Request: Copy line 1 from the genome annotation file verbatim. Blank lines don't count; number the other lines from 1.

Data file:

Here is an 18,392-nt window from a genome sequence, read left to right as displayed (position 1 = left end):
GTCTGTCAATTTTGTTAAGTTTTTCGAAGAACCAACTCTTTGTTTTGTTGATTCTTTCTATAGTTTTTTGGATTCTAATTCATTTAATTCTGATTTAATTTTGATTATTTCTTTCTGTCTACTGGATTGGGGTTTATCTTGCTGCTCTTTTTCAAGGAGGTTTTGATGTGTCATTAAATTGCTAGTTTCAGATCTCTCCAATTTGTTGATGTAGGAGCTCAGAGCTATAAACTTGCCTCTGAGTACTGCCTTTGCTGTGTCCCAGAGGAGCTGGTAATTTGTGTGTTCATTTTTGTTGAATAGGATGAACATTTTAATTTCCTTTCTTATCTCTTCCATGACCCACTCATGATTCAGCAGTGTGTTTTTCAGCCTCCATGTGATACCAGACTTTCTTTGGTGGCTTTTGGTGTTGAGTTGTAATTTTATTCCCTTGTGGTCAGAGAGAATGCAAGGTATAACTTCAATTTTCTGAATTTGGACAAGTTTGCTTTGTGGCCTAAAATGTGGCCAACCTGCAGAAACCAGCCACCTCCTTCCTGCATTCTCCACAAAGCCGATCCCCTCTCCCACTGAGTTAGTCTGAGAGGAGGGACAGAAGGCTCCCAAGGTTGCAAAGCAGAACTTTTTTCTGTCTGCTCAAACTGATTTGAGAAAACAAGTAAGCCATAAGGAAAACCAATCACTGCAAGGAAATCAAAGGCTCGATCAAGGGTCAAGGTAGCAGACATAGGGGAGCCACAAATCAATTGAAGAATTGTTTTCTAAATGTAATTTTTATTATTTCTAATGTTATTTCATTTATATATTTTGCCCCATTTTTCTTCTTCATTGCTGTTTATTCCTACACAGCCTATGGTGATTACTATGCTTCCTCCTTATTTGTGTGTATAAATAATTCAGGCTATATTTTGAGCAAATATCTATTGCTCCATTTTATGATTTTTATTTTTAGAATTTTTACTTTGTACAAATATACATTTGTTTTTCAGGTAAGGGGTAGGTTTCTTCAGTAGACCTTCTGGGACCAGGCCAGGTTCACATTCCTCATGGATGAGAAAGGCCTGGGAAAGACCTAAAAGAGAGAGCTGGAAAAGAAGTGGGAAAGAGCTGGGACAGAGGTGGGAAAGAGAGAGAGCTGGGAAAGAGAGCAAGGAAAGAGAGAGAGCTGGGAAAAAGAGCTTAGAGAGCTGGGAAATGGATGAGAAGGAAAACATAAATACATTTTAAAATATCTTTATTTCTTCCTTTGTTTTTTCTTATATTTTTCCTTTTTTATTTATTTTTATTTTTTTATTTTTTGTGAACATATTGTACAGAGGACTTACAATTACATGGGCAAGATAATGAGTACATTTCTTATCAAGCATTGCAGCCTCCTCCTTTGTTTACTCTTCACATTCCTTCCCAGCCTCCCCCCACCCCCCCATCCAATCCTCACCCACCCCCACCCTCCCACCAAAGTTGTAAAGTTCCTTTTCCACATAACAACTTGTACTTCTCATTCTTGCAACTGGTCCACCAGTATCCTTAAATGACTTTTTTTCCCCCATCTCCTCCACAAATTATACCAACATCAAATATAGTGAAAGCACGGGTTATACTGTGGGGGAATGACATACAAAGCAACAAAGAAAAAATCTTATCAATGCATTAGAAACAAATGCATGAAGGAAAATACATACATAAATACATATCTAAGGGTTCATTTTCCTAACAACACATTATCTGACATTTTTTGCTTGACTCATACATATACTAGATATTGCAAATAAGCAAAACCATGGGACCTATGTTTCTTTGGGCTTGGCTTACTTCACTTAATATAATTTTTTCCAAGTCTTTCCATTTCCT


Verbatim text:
Here is an 18,392-nt window from a genome sequence, read left to right as displayed (position 1 = left end):